So, I’ll try to go a bit back to the business again. After trying to convince new on whole much, it is for exploration is to work systematically, to understand the subsurface. I will focus more on the early access at scale again. The reason access to new acreage is so important in over exploration strategy is the realization that we for years were not able to replace our reserves. We need to step up our new venture activities and we need to secure both high quality acreage fortnightly. Orphan does not come very cheaply, but also on quick moves and early enter into frontier, into frontier and explore higher risk basins, where it is cheap and where there could be exit options before we have to take the major investments.

This map illustrates what we have achieved the last 18 months. Totally, the access acreage represents acreage addition of about 70,000 square kilometers net to Statoil. Most of it is in frontier basins. We have accessed nine new basins in seven countries of which two represent new country entries for Statoil and that is Suriname in Latin America and Ghana in West Africa. In the Arctic, we have accessed the Beaufort Sea and the Orphan basin in Canada, the East Baffin Bay basin in Greenland, and the Barents Sea and Okhotsk Sea in Russia. In this Southern Atlantic, we have accessed the Guiana basin in Suriname, the Kwanza basin in Angola and the Ivory Coast basin in Ghana. And in the Far East, we have accessed the Kutai Basin and the Bintuni Basin in Indonesia.

Establishment of new partnerships is as I said very important part of exploration strategy. As present over preferred partnership is companies that have strong local competence and have proven a strong exploration record in each of the regions we are working in. So, in the Arctic Canada, Chevron is our chosen partner. In West Greenland, it’s Cairn. In Russia as you know, it’s we have negotiated an agreement with Rosneft. In Suriname, Tullow is our preferred partner. In Ghana, it is Amerada Hess. And in Angola, their preferred partner is Sonangol. In Indonesia, we also have selected a small local company called Niko petroleum as our preferred partner and it’s first of all based of the record in the different basins.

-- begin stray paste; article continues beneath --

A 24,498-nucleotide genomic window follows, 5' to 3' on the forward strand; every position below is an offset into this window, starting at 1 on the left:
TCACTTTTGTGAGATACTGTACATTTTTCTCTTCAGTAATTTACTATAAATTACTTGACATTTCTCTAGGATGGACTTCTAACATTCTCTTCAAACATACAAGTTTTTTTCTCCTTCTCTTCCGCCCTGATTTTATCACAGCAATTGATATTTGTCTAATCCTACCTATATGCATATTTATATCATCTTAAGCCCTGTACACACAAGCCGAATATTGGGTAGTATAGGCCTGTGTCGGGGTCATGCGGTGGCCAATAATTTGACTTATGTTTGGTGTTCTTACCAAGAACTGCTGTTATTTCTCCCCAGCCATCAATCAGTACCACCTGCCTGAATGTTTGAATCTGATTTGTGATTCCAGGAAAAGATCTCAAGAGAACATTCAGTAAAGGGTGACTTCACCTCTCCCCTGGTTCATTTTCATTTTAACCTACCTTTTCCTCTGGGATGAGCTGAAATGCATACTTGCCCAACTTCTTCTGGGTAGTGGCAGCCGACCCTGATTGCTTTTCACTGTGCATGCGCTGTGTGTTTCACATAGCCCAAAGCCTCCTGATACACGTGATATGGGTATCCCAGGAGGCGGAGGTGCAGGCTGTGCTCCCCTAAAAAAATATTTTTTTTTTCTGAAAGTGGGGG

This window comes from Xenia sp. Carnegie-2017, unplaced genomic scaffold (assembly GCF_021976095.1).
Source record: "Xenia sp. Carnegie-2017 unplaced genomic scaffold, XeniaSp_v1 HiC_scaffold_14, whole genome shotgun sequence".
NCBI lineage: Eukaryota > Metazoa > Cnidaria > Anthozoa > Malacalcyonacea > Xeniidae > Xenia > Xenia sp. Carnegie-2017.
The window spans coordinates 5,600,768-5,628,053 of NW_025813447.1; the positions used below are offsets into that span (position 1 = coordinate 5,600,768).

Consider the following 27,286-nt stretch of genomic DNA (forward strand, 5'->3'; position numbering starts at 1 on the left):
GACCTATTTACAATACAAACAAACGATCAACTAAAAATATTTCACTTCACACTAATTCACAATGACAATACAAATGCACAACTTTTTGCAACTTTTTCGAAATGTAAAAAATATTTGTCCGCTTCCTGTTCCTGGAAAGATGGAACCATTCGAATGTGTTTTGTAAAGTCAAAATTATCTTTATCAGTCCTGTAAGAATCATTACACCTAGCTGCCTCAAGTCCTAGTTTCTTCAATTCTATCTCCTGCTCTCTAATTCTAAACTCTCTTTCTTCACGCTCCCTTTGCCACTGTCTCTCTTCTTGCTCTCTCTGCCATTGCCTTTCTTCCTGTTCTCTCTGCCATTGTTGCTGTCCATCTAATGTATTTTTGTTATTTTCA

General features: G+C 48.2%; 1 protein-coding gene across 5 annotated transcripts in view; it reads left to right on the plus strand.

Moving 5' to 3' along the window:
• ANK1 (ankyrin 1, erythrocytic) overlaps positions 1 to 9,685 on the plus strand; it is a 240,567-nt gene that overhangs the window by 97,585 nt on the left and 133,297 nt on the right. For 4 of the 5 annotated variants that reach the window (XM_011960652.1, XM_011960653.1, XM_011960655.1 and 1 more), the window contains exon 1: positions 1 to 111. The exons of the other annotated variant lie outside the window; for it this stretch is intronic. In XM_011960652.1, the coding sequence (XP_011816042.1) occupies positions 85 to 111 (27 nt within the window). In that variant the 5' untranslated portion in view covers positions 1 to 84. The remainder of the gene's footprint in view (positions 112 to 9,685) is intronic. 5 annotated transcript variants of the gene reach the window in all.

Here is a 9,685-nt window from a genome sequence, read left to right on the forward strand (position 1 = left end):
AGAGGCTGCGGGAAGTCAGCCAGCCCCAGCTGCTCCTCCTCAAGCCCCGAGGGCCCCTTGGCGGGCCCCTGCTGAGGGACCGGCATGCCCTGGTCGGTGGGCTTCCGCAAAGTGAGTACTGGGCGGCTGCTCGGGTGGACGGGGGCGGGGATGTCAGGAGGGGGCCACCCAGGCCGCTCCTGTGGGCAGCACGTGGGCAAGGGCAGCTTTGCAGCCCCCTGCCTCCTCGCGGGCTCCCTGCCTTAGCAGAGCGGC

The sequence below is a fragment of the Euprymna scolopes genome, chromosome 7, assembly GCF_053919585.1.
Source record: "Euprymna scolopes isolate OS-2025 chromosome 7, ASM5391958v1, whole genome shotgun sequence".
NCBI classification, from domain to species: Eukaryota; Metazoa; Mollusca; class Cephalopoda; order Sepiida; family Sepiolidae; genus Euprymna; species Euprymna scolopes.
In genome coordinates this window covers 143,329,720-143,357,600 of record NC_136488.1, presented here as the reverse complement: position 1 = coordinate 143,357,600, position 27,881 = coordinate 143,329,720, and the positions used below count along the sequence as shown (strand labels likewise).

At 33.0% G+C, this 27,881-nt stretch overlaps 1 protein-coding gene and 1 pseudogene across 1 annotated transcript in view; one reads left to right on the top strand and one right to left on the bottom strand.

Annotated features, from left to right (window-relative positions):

My last slide shows Statoil has managed to grow over exploration portfolio in the last year, last year and a half or about 20,000 square kilometers. The left column, blue column here shows Statoil net acreage at the end of 2010 and it was about 130,000 square kilometers. The red column here shows that we have relinquished a lot of acreage that we have explored and I found less attractive that counts for about 50,000 square kilometers. The green column shows what you have accessed – that we have accessed about 70,000 square kilometers on new prospective mainly frontier acreage during the last 18 months. And the last column to the right here shows the status as of today, we have a net acreage of about – exploration acreage of about 150,000 square kilometers. This scale of access represents a major step up for Statoil, but it is vital for us for our ambition for resource replacement and to become a leading exploration company. You can expect that this aggressive access trend will continue also in the years to come.